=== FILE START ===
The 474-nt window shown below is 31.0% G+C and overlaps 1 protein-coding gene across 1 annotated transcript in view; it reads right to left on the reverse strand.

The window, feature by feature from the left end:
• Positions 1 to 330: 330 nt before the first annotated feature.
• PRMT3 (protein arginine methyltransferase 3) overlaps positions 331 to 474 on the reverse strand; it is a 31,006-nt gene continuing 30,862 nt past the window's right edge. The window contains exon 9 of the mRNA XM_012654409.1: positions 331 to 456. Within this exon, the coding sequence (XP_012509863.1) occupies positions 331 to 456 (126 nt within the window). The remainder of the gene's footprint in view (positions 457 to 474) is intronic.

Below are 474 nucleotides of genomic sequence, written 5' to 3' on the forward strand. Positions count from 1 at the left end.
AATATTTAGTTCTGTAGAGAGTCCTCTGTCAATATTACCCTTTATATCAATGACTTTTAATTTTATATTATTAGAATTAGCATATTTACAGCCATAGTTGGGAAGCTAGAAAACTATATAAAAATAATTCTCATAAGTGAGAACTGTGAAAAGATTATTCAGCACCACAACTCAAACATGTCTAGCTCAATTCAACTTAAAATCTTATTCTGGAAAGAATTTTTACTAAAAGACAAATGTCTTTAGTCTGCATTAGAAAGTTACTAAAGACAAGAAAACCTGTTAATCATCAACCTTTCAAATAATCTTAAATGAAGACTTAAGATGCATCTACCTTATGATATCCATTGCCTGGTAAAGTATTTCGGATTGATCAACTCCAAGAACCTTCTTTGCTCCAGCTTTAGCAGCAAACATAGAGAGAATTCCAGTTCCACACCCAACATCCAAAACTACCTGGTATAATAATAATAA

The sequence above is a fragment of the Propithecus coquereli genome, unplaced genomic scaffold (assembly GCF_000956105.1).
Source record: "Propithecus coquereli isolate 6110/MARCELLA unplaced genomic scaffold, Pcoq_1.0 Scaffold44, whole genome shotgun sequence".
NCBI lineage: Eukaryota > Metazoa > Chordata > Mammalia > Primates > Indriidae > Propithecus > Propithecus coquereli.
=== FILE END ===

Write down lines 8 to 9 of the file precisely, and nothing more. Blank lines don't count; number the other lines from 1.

Source record: "Propithecus coquereli isolate 6110/MARCELLA unplaced genomic scaffold, Pcoq_1.0 Scaffold44, whole genome shotgun sequence".
NCBI lineage: Eukaryota > Metazoa > Chordata > Mammalia > Primates > Indriidae > Propithecus > Propithecus coquereli.